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    1. #1
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      teej89's Avatar
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      Too soon for a second pup?

      Hey guys so I have a question. Boomer's parents are having a second litter because the first was such a success. Right now boomer is our only dog and I feel he gets bored in the house with just us there and when I saw this come up I'm considering one of these pups. Boomer will be 13mo old when we'd get him and Boomer would be thru his JH passes (assuming he passes which I don't see him failing).

      Another reason I'm considering is because when I train at the club, tuesdays and thursdays. I take boomer and there's 3 other guys and 8 other dogs (typically). So I spend 3-4hrs there and only get to run a dog for 30min so it's frustrating sitting around watching everyone else run.

      What all do you consider before a new pup? We're financially stable, and both of us have the free time after work to train. And both of us have the option of splitting up our work day to go home and take care of the pup.

      Thanks!
      T.J.

    2. #2
      Senior Dog
      Tanya's Avatar
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      time and money are big factors. the pup will need tons of one on one time for socialization (on his own outings with the human) and to some extent individual training. The older dog may have lots of work needed as well (then management when they are together/training together). if you have time for that, no harm in going for it!

      The other factor is you will in turn (should all go well) have two seniors - who may not be able to work much (and then not at all) so if you love the sport and being active, you will need a third dog or take a break (which may suit you fine). Personally I like having a dog i their "prime" at all times and can't have more than two dogs. so for me it means more of an age gap.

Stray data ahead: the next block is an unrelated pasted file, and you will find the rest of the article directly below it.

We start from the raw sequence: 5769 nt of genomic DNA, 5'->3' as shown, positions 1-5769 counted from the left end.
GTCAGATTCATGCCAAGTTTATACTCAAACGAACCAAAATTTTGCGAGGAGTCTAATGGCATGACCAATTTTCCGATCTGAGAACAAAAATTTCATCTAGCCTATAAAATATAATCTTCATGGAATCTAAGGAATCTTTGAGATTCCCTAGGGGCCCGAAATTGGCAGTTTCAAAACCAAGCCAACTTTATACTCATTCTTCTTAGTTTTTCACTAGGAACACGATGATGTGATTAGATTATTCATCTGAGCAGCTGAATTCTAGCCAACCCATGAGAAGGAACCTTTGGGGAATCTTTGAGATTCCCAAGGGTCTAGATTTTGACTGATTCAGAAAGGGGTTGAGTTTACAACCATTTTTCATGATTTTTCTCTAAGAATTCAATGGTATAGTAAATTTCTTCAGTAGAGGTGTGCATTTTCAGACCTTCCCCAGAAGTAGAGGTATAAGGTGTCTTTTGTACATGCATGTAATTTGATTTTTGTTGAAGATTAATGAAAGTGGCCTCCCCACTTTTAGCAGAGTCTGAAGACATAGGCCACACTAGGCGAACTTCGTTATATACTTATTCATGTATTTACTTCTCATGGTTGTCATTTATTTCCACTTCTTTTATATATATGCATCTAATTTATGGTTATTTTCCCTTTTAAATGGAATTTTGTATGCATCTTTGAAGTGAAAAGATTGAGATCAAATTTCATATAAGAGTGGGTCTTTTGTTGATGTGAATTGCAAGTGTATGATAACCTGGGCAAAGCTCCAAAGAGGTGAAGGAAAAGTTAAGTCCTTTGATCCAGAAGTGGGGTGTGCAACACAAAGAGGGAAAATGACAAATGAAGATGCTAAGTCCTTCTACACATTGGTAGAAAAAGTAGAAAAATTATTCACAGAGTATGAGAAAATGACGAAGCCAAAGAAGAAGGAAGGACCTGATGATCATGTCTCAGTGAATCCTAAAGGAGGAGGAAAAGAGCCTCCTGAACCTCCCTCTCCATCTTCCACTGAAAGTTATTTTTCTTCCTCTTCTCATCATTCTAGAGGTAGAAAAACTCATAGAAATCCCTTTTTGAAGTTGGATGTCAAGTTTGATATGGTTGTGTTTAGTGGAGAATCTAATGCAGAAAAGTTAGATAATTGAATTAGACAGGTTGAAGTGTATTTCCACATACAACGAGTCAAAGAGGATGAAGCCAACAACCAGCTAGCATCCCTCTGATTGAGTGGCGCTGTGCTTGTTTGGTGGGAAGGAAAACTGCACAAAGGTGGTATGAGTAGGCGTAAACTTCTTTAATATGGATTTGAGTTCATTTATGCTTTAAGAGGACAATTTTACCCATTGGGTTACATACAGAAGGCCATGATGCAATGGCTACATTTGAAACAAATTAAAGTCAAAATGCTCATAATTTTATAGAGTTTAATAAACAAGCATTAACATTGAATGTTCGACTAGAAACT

Also sometimes senior dogs are much more expensive. totally depends on the dog though. But Rocky is costing me over $100/mt in pain management and stuff. So two seniors could mean that x2.
      Last edited by Tanya; 12-22-2015 at 08:00 AM.

    3. #3
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      Maxx&Emma's Avatar
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      I personally think it is too close in age. Having 2 seniors and possibly losing them very close together would just be too hard for me.
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      Maxx and Emma Jean

      Ozzy - 10/2002 - 06/2011 - Rest well my sweet boy. You are forever remembered, forever missed, forever in my heart.

    4. #4
      Senior Dog
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      We are waiting until Bacon is 4 so that he can help "train" the new pup in the field, and so that they aren't so close in age we lose them at the same, but not so far apart that the new pup would annoy Bacon.
      Julie & Jake, Bacon's Humans

      Instagram: @mrbaconthelab


      Born: 9/02/13

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    5. #5
      Senior Dog
      arentspowell's Avatar
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      The plan was to get another lab or possibly a Boykin when Daisy was 5. Fate had different plans and I failed at fostering a 4 month old mini doxie. Daisy will be turning 6 in April and Lily will be 4 in August.

    6. #6
      House Broken
      teej89's Avatar
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      yeah the two seniors definitely has been a thought. My plan is to have 3 for the first round, when these two are 6 and 7 get another then when they pass get another so I'd have one young and one like 6/7.

      However I never thought about the expenses that come with having two seniors, very good point!

      I just hate the fact that boomer has no company around the house other than us.

    7. #7
      Senior Dog
      smartrock's Avatar
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      Chase's breeder recommended we wait until Chase was about 2 years old before getting a second puppy, so that Chase had the benefits of those first 2 years and was pretty well trained before our attention was diverted to a baby puppy. We waited 6 years- call us overly cautious! I would just say that at 13 months, Boomer will still be a puppy himself. Chase would probably not have been ready for us to have a puppy at 13 months of age. I do wish we'd gotten a second dog sooner than 6 years in, but probably when Chase was more like 2-4 years of age. Otherwise, your descriptions of being financially stable, having time to train, etc, sound good. Just think back to how much time and training it has taken Boomer to get to this point, think about what you currently do with Boomer and add on all the work you did with him as a 2 month old puppy, and see what you think.